GLOBAL HUNGER INDEX 2019
Context: India has ranked 102 out of 117 countries in the Global Hunger Index (GHI) 2019 that is placed at much below to its South Asian neighbours such as Nepal, Bangladesh, Pakistan. The Global Hunger Index report is prepared and published jointly by Irish aid agency Concern Worldwide and German organization Welt Hunger Hilfewas. Key Highlights of the 2019 Report Comprehensively, the number of hungry people has risen from 785 million in 2015 to 822 million. Multiple countries have higher hunger levels now as compared to that in 2010.
At the regional level, South Asia and Africa South of the Sahara have the highest 2019 GHI scores in the world, at 29.3 and 28.4, respectively. In case of Eastern Europe and the Commonwealth of Independent States, Latin America and the Caribbean, East and Southeast Asia, and the Near East and North Africa range from 6.6 to 13.3, indicating low or moderate hunger levels. The four countries with alarming levels of hunger are Chad, Madagascar, Yemen, and Zambia. Following data came to light when countries are compared on the basis of the indicators used to find the GHI Scores:
- Haiti, Zimbabwe, and the Central African Republic have the highest rates of undernourishment, ranging between 49.3-59.6%.
- Stunting rates are highest in Madagascar, Burundi, and Yemen, where data or estimates show that more than half of all children under five suffer from stunting.
- Wasting is most prevalent in Yemen, Djibouti, and India, ranging from 17.9 to 20.8 %.
- The highest under-five mortality rates are in the Central African Republic (12.2%), Chad (12.3%), and Somalia (12.7%).
India is ranked 102nd among the 117 countries in the 2019 Index. India was pegged at 103 in 2018 but then 119 countries were mapped. India falls in the “serious” category with an overall score of 30.3. Further, India has the highest percentage of children who suffer from acute undernutrition. On other parameters, where India has improved, the pace has been relatively slow. Among its BRICS counterparts, India is ranked the worst, with China at 25 and a score of just 6.5. India is behind every other country within South Asia too. For example, Sri Lanka, Nepal, Bangladesh and Pakistan (in that order) are all ahead of India. What is Global Hunger Index? It is basically a tool which is designed to comprehensively measure and track hunger at global, regional, and national levels. Every year, GHI scores are calculated to assess progress and setbacks in combating hunger. The GHI scores are based on a formula that captures 3 dimensions of hunger i.e., insufficient caloric intake, child undernutrition, and child mortality, by using 4 component indicators:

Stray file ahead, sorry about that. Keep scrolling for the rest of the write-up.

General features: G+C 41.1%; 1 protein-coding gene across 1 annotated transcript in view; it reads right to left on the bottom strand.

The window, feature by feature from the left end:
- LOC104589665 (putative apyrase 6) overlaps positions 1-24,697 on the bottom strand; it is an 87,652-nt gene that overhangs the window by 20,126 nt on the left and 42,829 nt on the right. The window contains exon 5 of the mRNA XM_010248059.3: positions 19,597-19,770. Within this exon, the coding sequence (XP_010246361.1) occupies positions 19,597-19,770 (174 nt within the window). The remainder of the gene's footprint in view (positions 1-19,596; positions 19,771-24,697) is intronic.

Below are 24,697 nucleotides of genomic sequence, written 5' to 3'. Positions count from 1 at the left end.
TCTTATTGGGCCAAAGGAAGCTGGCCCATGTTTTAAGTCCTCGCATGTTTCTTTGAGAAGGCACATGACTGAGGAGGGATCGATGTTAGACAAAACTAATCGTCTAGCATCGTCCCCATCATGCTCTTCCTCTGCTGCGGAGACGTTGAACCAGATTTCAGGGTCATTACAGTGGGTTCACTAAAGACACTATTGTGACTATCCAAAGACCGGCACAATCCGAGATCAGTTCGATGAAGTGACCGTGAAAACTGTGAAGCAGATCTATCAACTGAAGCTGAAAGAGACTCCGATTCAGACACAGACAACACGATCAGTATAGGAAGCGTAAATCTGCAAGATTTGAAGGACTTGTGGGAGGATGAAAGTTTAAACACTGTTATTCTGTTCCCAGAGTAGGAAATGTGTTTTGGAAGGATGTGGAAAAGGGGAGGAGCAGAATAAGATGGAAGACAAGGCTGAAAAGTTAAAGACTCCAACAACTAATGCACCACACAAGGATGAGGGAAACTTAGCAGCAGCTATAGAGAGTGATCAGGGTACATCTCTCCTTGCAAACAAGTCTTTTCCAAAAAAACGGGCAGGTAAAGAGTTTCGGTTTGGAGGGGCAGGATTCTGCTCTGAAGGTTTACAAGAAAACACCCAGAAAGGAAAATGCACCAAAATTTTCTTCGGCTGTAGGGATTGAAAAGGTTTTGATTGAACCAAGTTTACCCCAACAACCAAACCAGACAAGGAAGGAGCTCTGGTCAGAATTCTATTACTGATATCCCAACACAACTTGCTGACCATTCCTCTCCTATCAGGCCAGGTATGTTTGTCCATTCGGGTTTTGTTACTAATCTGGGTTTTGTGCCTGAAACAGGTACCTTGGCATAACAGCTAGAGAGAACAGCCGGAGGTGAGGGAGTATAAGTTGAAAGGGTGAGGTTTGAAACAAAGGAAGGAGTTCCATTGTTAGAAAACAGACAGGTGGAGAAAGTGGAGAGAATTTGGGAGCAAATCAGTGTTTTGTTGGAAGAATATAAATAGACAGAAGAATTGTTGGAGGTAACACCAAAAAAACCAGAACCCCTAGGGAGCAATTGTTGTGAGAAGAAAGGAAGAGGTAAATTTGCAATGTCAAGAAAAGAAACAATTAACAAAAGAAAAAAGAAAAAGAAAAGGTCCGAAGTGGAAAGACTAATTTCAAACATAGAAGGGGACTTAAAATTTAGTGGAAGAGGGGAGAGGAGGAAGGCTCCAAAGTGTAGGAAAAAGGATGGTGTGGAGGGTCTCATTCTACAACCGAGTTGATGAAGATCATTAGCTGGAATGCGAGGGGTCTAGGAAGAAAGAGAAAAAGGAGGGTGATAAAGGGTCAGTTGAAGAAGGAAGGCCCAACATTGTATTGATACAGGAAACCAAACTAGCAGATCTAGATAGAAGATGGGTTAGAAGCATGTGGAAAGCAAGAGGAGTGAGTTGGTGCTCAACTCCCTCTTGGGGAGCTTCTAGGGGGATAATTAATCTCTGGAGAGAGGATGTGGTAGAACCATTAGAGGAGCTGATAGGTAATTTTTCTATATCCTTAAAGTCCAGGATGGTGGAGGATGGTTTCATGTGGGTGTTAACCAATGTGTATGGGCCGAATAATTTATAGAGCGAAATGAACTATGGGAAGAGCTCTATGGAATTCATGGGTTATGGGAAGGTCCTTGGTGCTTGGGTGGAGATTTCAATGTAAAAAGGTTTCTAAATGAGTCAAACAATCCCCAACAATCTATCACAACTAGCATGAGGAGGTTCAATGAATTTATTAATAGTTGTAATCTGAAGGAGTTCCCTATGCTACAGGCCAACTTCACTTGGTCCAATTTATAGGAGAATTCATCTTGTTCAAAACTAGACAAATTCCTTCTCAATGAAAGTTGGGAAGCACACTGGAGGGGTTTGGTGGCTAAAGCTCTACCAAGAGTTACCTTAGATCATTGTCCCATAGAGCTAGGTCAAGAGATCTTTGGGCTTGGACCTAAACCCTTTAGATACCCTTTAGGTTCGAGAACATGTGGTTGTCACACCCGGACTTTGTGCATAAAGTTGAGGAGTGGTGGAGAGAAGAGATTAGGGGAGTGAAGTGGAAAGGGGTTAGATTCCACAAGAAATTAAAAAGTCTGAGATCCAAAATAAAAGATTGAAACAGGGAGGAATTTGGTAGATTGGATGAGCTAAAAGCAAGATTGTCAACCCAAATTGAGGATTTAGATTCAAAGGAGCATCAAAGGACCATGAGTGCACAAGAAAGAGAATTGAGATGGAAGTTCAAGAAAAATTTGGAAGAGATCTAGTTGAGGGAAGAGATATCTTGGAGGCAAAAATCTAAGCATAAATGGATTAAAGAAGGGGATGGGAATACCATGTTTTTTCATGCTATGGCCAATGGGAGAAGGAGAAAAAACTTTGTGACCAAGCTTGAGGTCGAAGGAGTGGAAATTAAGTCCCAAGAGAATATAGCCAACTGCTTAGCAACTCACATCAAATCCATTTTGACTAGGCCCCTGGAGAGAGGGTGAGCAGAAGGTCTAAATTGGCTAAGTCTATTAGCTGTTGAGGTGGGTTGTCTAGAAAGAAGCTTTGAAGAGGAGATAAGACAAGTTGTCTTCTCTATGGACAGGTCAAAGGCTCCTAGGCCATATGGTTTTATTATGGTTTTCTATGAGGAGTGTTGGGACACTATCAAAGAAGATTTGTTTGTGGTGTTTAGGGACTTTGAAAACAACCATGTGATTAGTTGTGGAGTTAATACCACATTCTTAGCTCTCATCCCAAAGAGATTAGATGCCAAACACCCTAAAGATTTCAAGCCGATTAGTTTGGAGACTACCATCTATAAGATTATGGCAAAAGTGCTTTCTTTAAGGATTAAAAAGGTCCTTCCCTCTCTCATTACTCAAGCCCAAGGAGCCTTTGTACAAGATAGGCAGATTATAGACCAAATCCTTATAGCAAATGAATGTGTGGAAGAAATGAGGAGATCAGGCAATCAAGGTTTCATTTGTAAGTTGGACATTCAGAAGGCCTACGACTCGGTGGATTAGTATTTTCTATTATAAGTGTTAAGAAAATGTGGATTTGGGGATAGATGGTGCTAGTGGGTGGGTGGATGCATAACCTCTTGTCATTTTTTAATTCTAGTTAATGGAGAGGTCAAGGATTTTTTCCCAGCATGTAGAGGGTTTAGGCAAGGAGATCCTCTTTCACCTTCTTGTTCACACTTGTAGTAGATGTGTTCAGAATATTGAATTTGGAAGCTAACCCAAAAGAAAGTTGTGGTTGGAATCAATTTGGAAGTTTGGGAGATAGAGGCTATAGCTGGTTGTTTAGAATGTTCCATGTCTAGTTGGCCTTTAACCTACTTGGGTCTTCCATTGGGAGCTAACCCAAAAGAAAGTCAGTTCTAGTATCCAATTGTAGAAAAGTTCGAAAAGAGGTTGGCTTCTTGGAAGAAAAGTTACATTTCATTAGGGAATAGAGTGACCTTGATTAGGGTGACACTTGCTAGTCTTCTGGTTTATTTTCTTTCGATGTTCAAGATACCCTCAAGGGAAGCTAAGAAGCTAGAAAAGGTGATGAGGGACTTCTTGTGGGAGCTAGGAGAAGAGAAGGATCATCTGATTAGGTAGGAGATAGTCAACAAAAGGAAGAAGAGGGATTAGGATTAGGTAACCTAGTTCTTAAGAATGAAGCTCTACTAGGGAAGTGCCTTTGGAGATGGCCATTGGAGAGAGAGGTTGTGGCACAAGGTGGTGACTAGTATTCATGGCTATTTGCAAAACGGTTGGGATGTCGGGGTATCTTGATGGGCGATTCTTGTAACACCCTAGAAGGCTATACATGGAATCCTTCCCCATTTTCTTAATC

- UNDERNOURISHMENT: The share of the population that is undernourished, reflecting insufficient caloric intake.
- CHILD WASTING: The share of children under the age of five who are wasted (low weight-for-height), reflecting acute under-nutrition.
- CHILD STUNTING: The share of children under the age of five who are stunted (low height-for-age), reflecting chronic under-nutrition.
- CHILD MORTALITY: The mortality rate of children under the age of five.
The data on these indicators is collected from the following sources:
- Food and Agriculture Organization of the United Nations (FAO),
- World Health Organization(WHO),
- World Bank,
- Demographic and Health Surveys(DHS), and
- United Nations Inter-agency Group for Child Mortality Estimation (UN IGME).
How GHI ranks countries? Each country’s data are standardised on a 100-point scale and a final score is calculated after giving 33.33% weight each to components 1 and 4, and giving 16.66% weight each to components 2 and 3. On this 100-point-sclae of GHI, 0 being the best score (no hunger) and 100 being the worst, although neither of these extremes is reached in actuality. Further it could be understood as follows:
- Values less than 10.0 reflect low hunger;
- Values from 10.0 to 19.9 reflect moderate hunger;
- Values from 20.0 to 34.9 indicate serious hunger;
- Values from 35.0 to 49.9 are alarming;
- Values of 50.0 or more are extremely alarming.
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